Being healthy and the pursuit of wellness is universal. And when it comes to cyclists, it is more than important. For some, though, the quest for the perfect health can turn into a deadly infatuation and obsessive behaviour. And we can blame the new trend, “eating clean” or eating healthy food for it.
There are cyclists out there who refuse to consume carbs out of fear that it would destroy months of hard training. Such behaviour is often linked with an eating disorder called orthorexia. Unlike anorexia, orthorexia is an eating disorder that is defined as an obsession with healthy eating.
People with orthorexia don’t simply stop eating in the fear of getting fat, they aren’t also necessarily thin. In fact, that’s not their goal. They have an unhealthy obsession to be clean, pure, and healthy.
No carbs could mean a poor race performance
There have been reports mentioning that the absence of carbs might lead to poor performance during races.
Dietitian Derrick Ong says, “Depending on what one defines as healthy/clean eating, if one cuts down excessively on carbs, that may adversely affect performance due to low glycogen stores.”
The healthy food problem is far-flung than previously assumed
Have you ever felt anxious or stressed out after eating a piece of cake or didn’t go to a dinner party, fearing that it will increase your weight or negate your training gains?
If yes, it’s likely you’ve been suffering from orthorexia or you may be “eating clean” or taking healthy food.
People inflicted with this eating disorder usually have an urge to work out after eating food that they believe will make them fat, and they feel guilty about it. In some cases, it’s about the fascination of losing weight to be competitive.
Nowadays, more and more people are trying out “eating clean” or healthy food, which is basically eating low-carb or vegan food items. At first, following this diet may seem harmless, but it is the uncontrollable obsession with these “healthy” foods that is the problem.
According to Derrick, gluten-free foods are not necessarily healthier, but as long as adequate carbohydrate is consumed, should not be an issue.
He also mentioned that those with a vegan diet are at risk of protein, iron and calcium and Vit B12 deficiency which may affect muscle recovery, performance and bone health. However, properly planned vegan diets can be balanced and appropriate for cyclists – as long as there’s no uncontrollable obsession.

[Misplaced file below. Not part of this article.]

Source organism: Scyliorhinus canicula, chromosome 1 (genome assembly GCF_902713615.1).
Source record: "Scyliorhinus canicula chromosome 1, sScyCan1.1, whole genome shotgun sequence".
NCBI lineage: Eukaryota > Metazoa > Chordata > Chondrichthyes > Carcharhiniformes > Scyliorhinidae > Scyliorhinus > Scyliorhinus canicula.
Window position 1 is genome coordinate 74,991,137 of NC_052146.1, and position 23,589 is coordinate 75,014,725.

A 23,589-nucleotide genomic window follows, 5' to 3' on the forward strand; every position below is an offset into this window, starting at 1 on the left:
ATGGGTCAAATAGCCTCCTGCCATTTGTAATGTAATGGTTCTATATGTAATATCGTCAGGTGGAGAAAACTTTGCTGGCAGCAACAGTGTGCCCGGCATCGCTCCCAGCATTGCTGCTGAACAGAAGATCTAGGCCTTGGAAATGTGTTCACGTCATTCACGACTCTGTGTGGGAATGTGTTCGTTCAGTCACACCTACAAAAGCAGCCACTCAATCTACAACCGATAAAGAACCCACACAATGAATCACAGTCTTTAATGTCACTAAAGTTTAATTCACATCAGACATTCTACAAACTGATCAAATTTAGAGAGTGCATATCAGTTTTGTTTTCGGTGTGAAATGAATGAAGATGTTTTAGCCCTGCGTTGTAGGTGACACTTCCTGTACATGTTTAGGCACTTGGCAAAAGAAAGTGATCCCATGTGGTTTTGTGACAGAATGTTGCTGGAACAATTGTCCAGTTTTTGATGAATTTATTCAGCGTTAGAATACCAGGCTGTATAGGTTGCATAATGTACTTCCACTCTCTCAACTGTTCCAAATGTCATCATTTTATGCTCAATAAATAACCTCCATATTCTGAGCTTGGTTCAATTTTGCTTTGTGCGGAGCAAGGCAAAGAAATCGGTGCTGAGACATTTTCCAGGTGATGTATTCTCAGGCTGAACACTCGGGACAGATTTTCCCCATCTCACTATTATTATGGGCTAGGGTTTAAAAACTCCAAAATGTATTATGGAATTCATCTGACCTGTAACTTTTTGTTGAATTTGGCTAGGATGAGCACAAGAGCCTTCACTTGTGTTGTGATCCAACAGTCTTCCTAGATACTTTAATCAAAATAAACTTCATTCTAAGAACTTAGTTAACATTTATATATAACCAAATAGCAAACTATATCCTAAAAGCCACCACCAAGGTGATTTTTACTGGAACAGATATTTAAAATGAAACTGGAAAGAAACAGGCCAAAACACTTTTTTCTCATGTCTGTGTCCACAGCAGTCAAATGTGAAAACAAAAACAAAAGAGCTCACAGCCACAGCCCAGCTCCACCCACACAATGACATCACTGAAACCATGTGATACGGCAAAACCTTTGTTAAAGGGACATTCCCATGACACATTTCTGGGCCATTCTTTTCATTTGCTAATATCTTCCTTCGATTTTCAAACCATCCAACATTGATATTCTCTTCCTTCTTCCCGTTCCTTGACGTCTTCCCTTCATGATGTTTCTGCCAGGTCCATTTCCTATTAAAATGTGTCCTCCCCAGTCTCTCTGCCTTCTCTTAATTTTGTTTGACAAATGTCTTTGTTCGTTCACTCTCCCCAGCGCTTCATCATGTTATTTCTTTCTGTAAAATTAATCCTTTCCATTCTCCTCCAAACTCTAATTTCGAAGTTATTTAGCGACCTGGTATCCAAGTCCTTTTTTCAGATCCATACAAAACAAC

According to dietitian Renee McGregor, who specializes in eating disorders, says the problem is increasing as now it is trendy and socially acceptable to ‘eat clean’.
Eating clean can be destructive
Pro cyclists measure every aspect of their power and performance including speed, times — and this directly links to their diet. They all want a leaner physique, so they religiously follow their self-imposed diet, weigh their food, count calories, and keep track of their macro-nutrients.
We can’t blame them for it. After all, this is the sport where body weight and body fat levels intrinsically link to performance. But, we should keep in mind that the relationship between healthy eating and unhealthy obsession is blurry. This can create a dysfunctional relationship with food.
“The problem with eating by strict rules is that it can undermine your trust in your body’s ability to tell you how much, what and when to eat, leading you away from paying attention to hunger and satiety cues,” says nutritionist Laura Thomas.
“Rigid, inflexible eating can lead to eating disorders. There’s a slippery slope. People with very rigid or restrictive eating patterns, either in terms of calories or types of food, eventually reach a snapping point where they end up overeating or bingeing on the restricted food. For example, they won’t eat just one brownie; they’ll eat a whole tin.”
Sure, “eating clean” or healthy food doesn’t necessarily mean you’ve orthorexia. But it becomes a serious issue when your eating schedule turns increasingly restrictive. It ultimately creates negative implication on your self-esteem, well-being, and happiness.
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